Quoted reserves of any natural resource, including oil, always have an important caveat whether it’s explicitly stated or not – they are what it is judged feasible to produce based on existing technology and extraction economics.  Thus, figure 3 above refers only to conventional crude.  It does not include, (a) ‘unconventional crude’ (of which by far the most important are the Athabasca Tar Sands of Alberta), (b) the oil shales found at numerous locations around the World, (c) oil thought to exist under the ice of the high Arctic, or (d) in very deep water on continental margins. So the next question is, “Will changes to economics or technology make a difference?” and the answer is, “Yes, but not enough or soon enough to matter.”

The Athabasca Tar Sands are currently being developed at a hectic space but at a monstrous environmental cost and using huge quantities of natural gas.  Thus, although the quantities in the ground are sometimes quoted as being comparable with all the oil in the middle east or similar, the amount that can ever be produced is far smaller.  As a very rough approximation the Tar Sands should eventually produce enough for Canada’s own needs plus or minus a bit.

Oil shales are simply not economical with any known extraction technique and are unlikely to become so.

The cost of extracting conventional crudes from frontier areas (the high Arctic and deep sea) will, however, undoubtedly account for a growing share of World oil production in the years to come – but it’s growing from a low base as it is only recently that high prices have made it economical.  Moreover, there is a great shortage of just about everything required – skilled people and drilling rigs in particular.  Orderbooks for existing deep sea drillships are full for five years ahead and prices for new ones were raised by $100 million to $500 million per vessel (!) last year according to the NY Times so that even existing discoveries like those off Brazil cannot be properly developed for the moment.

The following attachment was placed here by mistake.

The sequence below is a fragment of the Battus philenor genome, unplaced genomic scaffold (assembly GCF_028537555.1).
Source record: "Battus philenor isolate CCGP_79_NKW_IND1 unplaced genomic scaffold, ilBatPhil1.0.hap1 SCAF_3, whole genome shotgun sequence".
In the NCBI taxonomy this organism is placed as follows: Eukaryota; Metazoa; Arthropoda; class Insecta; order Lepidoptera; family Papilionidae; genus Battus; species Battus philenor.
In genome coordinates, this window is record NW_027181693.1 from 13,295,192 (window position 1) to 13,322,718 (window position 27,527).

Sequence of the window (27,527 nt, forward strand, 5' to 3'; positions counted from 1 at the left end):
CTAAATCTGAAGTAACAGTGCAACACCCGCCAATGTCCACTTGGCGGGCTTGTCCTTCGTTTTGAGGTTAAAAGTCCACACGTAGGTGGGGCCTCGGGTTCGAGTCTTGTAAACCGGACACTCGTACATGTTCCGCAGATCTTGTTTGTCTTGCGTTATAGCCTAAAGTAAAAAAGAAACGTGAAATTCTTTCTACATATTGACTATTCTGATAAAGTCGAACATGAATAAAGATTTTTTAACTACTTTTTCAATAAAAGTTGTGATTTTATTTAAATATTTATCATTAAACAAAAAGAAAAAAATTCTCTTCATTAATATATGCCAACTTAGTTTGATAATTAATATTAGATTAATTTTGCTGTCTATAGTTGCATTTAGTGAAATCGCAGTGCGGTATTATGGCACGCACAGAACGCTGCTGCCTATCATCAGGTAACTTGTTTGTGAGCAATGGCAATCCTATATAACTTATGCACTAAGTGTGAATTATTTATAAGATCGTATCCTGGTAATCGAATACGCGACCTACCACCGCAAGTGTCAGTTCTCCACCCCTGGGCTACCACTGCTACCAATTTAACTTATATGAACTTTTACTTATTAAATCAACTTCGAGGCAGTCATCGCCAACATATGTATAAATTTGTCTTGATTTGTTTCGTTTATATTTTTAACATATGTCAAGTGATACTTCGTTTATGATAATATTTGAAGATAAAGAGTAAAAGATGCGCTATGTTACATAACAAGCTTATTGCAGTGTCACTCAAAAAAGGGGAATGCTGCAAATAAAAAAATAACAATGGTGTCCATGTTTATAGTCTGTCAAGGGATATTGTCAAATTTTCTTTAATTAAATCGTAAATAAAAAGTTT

Yet even if the Arctic and deep sea frontier areas could be exploited without delay they would not be enough to plug the growing gap from the decline of mature areas – we would have to discover the oil equivalent of a new Saudi Arabia every few years – and nobody thinks that likely.

In yet a further complication, oil production is not the same as oil available for export.  OPEC members are experiencing a massive economic boom on the back of high oil prices and booms mean more and bigger cars so their exportable surpluses are under pressure as shown by figure 4.  Here the downward trend of the last three years is unmistakable even with the recent up-tick in production.

Figure 4

Figure 4

 Moreover, two countries – the UK and Indonesia – have switched from being net exporters to net importers in the last few years.  This trend will continue with the result that remaining exportable supplies become more and more concentrated – almost all in unstable parts of the World.

The net result is that we have between 18 months and 5 years before the remorseless decline of mature fields swamps all the other trends and the World’s oil production tips irrevocably into decline.  It really isn’t possible to be more precise about timing because the statistics are dreadful and chaos theory rules.  We should plan for the worst case but hope for a better one.

So what of future prices?   There will be limited new supplies but it’s clear that massive new supplies will not, like the proverbial US Cavalry, come to the rescue in the nick of time.   The main burden of adjustment will therefore have to come from the demand side and in the short term the twin pressures of economic recession and high prices at the pump (especially in the USA) are doing just that and causing prices to fall back.

In the slightly longer term – say two years – the only sensible strategy is to implement policies that reduce demand while developing substitutes for oil.   If we succeed in limiting consumption oil prices might remain tolerable.  If we don’t succeed in shrinking consumption, market forces will take over and enforce reductions through sky-high prices.  I don’t imagine that the UK economy (or any other for that matter) could withstand $200 oil for very long without plunging into a severe recession that would be far more damaging than planned reductions.

In the coming weeks as time allows I hope to set out my view of how this could be done.  Watch this space!


One response to this post.

  1. […] The End of Oil By liberaleye … like the proverbial US Cavalry, come to the rescue in the nick of time. The main burden of adjustment will therefore have to come from the demand side and in the short term the twin pressures of economic recession and high prices at … Liberal Eye – […]